Play is an opening act for alcohol initiative
In 1898, I left home for Dartmouth College. Drink soon cured my shyness. I had an enormous capacity for the stuff!"
Those are among the opening lines spoken by a character named Dr. Bob in the play Bill W. and Dr. Bob, which recently came to Dartmouth. A play about two alcoholics from the early 1900s may seem like an odd way to kick off a 2011 initiative to combat binge drinking. But the themes in Bill W. and Dr. Bob resonate even today.
Sober: Despite being an alcoholic, the real Dr. Bob—Robert Smith, a 1902 Dartmouth graduate—became a surgeon and practiced in Akron, Ohio. He struggled with his addiction for years until, one day in 1935, he met Bill Wilson, also an alcoholic. Together, the two discovered they could stay sober by sharing their stories with each other and with other alcoholics. Soon after, they founded Alcoholics Anonymous.
But the play isn't just about addiction; it's also about "the danger of isolation and the healing power of connection," says one of its authors, Dr. Stephen Bergman. Bergman, a psychiatrist, writes under the pen name Samuel Shem and is best known for the 1978 novel House of God, an expose of residency training at one of Boston's top teaching hospitals.
Combating alcohol abuse
Watch a lecture by Dr. Stephen Bergman
People drink to feel connected, Bergman argues, to feel like they belong. But alcohol creates "only the illusion of connection," he says, "and can lead to all kinds of trouble."
About 1,800 college students in the U.S. die each year from alcohol-related injuries, and an estimated 600,000 are injured, according to the National Institute on Alcohol Abuse and Alcoholism (NIAAA). Close to 40% of college students engage in binge drinking (that is, having more than five drinks on at least one occasion in the past month), almost 30% admit to driving drunk, and 2% report being sexually assaulted or date raped by another drinking college student, according to a 2009 NIAAA study in the Journal of Studies on Alcohol and Drugs.
Binge: "People ask me all the time what keeps me up at night as president," Dr. Jim Yong Kim, the president of Dartmouth College, recently told the Wall Street Journal. "My answer is really pretty straightforward: I think a lot about the possibility of losing one of our students to binge drinking, and I think about all the harms that can happen, everything from injuries to sexual assaults."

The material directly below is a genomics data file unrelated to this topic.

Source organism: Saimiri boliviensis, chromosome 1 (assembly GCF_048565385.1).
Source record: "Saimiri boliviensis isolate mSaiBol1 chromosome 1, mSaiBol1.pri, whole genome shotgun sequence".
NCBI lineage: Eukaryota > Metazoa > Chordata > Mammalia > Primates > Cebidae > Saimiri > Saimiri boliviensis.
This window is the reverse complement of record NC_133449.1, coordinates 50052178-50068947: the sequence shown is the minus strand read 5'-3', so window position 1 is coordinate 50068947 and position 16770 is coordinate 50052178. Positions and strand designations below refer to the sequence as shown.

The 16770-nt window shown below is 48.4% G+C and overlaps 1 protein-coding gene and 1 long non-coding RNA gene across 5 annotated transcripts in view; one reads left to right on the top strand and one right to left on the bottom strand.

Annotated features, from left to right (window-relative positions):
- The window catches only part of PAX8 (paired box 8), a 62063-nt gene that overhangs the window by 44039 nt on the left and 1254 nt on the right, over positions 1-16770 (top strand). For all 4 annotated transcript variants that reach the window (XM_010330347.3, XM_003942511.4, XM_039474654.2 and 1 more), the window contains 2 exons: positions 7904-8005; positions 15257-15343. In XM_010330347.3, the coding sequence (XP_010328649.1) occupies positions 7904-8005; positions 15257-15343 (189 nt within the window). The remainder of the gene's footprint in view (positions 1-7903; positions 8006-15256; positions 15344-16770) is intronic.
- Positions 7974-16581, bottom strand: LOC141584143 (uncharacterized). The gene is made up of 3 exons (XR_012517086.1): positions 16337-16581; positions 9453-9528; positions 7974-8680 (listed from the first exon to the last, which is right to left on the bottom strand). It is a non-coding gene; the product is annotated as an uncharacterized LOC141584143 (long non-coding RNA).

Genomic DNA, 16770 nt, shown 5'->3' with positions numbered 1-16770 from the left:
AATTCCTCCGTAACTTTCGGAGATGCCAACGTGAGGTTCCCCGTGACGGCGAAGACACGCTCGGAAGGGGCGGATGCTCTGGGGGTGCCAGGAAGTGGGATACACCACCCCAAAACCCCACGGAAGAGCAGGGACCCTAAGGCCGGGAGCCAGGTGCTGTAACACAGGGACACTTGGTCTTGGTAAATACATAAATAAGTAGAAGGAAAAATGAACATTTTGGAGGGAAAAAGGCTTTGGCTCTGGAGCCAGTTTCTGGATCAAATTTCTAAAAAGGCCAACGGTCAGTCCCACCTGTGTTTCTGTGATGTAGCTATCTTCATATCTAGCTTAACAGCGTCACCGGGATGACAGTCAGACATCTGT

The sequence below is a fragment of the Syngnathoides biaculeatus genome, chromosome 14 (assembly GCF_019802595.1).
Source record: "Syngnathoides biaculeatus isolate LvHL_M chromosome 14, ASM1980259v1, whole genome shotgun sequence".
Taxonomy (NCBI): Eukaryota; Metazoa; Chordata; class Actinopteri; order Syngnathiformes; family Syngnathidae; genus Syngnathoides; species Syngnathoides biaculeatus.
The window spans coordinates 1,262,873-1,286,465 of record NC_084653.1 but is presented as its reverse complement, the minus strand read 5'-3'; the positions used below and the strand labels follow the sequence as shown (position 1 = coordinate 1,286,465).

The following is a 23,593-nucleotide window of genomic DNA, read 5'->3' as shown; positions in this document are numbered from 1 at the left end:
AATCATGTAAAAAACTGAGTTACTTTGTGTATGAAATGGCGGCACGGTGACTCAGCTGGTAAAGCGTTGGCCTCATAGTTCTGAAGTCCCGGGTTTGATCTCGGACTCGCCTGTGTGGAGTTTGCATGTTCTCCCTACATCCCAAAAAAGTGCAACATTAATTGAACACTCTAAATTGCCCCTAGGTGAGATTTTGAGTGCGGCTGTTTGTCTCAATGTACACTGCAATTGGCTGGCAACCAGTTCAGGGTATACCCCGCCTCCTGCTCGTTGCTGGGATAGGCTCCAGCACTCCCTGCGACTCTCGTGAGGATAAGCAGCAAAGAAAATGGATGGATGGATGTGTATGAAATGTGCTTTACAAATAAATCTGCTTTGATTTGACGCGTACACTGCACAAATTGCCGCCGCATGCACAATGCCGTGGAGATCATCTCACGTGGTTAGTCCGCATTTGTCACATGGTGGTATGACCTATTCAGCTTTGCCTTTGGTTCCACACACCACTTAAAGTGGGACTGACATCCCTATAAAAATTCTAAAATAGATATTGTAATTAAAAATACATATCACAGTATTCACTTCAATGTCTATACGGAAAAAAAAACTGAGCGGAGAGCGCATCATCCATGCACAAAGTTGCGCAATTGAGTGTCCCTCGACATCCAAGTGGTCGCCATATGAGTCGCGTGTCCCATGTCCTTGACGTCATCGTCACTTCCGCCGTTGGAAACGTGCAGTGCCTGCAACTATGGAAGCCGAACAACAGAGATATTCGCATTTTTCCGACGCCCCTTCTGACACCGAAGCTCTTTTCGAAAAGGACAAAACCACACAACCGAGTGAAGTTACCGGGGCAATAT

Instead of just worrying about binge drinking, Kim decided to join forces with 13 other universities around the country. The schools have formed a group called the Learning Collaborative on High-Risk Drinking, which will study, implement, and test the most effective ways to curb excessive drinking on college campuses.
The play is about addiction and also "the healing power of connection."
Evaluate: The Learning Collaborative will draw on the evaluation and measurement expertise of the Dartmouth Institute for Health Policy and Clinical Practice. It will also use techniques developed by the Institute for Healthcare Improvement (IHI) that have been used repeatedly to make improvements in clinical medicine, public health, and other fields. In keeping with IHI methodology, any efforts that are tried will be evaluated based on their ability to produce measurable changes. The collaborative expects to publish its findings sometime after 2012.
Given Kim's background as a cofounder of the international nonprofit Partners in Health and then as director of the World Health Organization HIV/AIDS program, it's not surprising that the collaborative is taking a population-health approach to tackling this issue.
Leery: Most college presidents are leery of talking about the problem of binge drinking because they don't want to damage the reputation of their institution, Bergman said during a lecture at DHMC that was offered in conjunction with the play's run at Dartmouth. DMS's Koop Institute helped fund the production's visit, and one of the six performances was targeted to medical professionals, with a discussion afterward on how to recognize and intervene in cases of addiction.
Binge drinking is common on nearly all college campuses. "Isolation—Dr. Bob's 'shyness'—is often acutely felt by college students in many ways, especially in the first years of leaving home and high school," wrote Bergman and his wife and coauthor, Janet Surrey, in the playbill for Bill W. and Dr. Bob. "Often students try to break through their isolation and social anxiety by turning to drink or drugs, to feel 'connected.' "
Framework: Only true connections and community can heal, they explain. "All of our initiatives must be undertaken within this framework." That's just the kind of framework—mixed with proven methodologies—that the members of the new Learning Collaborative hope to build.
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